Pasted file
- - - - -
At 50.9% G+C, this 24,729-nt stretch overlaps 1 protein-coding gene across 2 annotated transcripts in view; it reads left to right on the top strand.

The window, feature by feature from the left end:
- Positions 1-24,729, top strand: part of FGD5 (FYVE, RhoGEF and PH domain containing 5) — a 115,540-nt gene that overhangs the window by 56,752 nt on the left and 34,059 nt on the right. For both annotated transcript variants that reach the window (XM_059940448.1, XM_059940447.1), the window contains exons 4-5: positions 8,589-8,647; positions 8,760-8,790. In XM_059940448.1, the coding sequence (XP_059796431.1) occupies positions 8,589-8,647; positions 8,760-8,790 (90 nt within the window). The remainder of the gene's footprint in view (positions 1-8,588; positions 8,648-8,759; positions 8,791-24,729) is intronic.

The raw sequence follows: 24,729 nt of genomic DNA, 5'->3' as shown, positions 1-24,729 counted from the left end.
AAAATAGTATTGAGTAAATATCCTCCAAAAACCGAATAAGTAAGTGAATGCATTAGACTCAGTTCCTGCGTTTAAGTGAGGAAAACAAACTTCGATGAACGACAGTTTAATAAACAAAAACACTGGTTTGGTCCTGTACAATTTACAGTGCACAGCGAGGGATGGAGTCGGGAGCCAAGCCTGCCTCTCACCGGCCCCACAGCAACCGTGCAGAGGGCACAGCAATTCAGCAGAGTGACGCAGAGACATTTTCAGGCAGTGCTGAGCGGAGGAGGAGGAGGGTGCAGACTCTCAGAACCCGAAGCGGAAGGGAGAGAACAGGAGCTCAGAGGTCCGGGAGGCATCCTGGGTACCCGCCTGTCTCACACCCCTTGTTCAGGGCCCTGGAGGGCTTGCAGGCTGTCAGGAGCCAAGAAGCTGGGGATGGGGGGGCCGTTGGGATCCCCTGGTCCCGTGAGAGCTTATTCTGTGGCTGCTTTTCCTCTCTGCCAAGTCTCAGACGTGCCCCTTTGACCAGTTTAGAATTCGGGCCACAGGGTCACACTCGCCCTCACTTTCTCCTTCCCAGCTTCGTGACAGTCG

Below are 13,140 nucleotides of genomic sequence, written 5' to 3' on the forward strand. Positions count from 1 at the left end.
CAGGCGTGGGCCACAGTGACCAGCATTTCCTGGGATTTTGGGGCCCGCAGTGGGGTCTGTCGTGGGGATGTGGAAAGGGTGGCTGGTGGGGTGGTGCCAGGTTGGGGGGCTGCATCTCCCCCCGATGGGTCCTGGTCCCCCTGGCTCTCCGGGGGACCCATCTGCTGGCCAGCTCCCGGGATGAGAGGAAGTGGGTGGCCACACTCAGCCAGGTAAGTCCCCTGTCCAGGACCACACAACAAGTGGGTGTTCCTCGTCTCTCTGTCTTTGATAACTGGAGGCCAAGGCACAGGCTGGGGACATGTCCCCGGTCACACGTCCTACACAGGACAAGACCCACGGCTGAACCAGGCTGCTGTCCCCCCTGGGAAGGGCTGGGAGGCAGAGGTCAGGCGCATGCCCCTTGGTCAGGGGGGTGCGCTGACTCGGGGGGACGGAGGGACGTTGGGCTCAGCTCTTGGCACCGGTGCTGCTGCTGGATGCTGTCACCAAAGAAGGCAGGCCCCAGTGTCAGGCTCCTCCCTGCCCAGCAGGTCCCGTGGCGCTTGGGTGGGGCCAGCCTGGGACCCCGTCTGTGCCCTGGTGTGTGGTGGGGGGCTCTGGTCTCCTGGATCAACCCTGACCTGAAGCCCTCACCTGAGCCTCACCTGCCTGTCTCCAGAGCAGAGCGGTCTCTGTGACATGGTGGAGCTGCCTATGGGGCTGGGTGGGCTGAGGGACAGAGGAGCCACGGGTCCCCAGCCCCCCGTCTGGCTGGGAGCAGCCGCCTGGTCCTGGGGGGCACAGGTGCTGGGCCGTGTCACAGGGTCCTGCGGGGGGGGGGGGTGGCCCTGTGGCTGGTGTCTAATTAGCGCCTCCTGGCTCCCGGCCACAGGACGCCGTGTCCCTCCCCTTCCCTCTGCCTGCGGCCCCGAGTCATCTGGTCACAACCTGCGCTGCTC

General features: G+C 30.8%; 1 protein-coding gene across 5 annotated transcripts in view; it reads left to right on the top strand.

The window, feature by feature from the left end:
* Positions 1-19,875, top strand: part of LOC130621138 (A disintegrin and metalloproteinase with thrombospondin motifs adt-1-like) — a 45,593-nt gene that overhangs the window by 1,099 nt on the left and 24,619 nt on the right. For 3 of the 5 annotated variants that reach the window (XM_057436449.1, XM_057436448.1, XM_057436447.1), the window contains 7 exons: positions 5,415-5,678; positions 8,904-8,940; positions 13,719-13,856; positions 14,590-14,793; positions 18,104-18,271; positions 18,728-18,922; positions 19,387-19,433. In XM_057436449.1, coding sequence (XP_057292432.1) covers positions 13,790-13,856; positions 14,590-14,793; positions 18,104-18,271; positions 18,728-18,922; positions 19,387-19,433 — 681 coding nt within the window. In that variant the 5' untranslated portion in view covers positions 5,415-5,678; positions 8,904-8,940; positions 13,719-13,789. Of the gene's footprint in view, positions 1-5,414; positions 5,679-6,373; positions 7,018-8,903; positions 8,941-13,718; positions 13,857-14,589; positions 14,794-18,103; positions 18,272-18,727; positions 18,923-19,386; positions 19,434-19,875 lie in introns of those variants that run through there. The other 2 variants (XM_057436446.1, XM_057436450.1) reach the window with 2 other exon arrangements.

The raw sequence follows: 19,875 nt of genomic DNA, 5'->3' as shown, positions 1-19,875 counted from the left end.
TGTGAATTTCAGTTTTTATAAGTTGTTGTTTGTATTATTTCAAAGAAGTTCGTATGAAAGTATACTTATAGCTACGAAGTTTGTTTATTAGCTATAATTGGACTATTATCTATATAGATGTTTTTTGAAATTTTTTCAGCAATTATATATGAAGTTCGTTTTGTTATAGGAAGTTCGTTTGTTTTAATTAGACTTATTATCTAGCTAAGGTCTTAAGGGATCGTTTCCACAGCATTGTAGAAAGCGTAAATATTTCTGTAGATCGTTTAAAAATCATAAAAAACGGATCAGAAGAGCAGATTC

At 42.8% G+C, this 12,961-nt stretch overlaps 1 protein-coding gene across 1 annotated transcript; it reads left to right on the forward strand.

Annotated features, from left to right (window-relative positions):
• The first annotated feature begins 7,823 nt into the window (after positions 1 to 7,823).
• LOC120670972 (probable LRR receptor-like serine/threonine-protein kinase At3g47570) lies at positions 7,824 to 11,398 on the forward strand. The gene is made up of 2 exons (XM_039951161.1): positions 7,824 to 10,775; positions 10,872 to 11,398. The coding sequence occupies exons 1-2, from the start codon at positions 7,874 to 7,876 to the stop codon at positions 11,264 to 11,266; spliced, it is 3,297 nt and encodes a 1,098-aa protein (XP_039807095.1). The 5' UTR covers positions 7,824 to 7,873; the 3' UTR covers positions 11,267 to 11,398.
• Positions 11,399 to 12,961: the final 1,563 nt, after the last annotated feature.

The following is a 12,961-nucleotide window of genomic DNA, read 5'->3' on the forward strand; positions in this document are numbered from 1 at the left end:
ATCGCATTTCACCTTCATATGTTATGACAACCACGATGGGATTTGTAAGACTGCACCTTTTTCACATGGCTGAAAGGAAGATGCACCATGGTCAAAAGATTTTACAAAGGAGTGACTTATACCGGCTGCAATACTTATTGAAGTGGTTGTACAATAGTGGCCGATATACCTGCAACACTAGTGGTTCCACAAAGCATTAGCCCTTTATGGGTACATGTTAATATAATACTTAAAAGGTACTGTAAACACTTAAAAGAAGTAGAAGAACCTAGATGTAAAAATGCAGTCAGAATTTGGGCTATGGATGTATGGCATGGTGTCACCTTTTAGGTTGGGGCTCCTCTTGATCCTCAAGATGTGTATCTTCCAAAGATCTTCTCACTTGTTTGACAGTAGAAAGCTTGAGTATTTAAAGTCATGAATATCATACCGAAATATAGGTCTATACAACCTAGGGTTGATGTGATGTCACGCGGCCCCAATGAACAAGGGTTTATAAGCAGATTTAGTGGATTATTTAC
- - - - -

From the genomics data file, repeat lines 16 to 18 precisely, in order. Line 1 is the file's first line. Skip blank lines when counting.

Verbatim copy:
• LOC120670972 (probable LRR receptor-like serine/threonine-protein kinase At3g47570) lies at positions 7,824 to 11,398 on the forward strand. The gene is made up of 2 exons (XM_039951161.1): positions 7,824 to 10,775; positions 10,872 to 11,398. The coding sequence occupies exons 1-2, from the start codon at positions 7,874 to 7,876 to the stop codon at positions 11,264 to 11,266; spliced, it is 3,297 nt and encodes a 1,098-aa protein (XP_039807095.1). The 5' UTR covers positions 7,824 to 7,873; the 3' UTR covers positions 11,267 to 11,398.
• Positions 11,399 to 12,961: the final 1,563 nt, after the last annotated feature.

The following is a 12,961-nucleotide window of genomic DNA, read 5'->3' on the forward strand; positions in this document are numbered from 1 at the left end: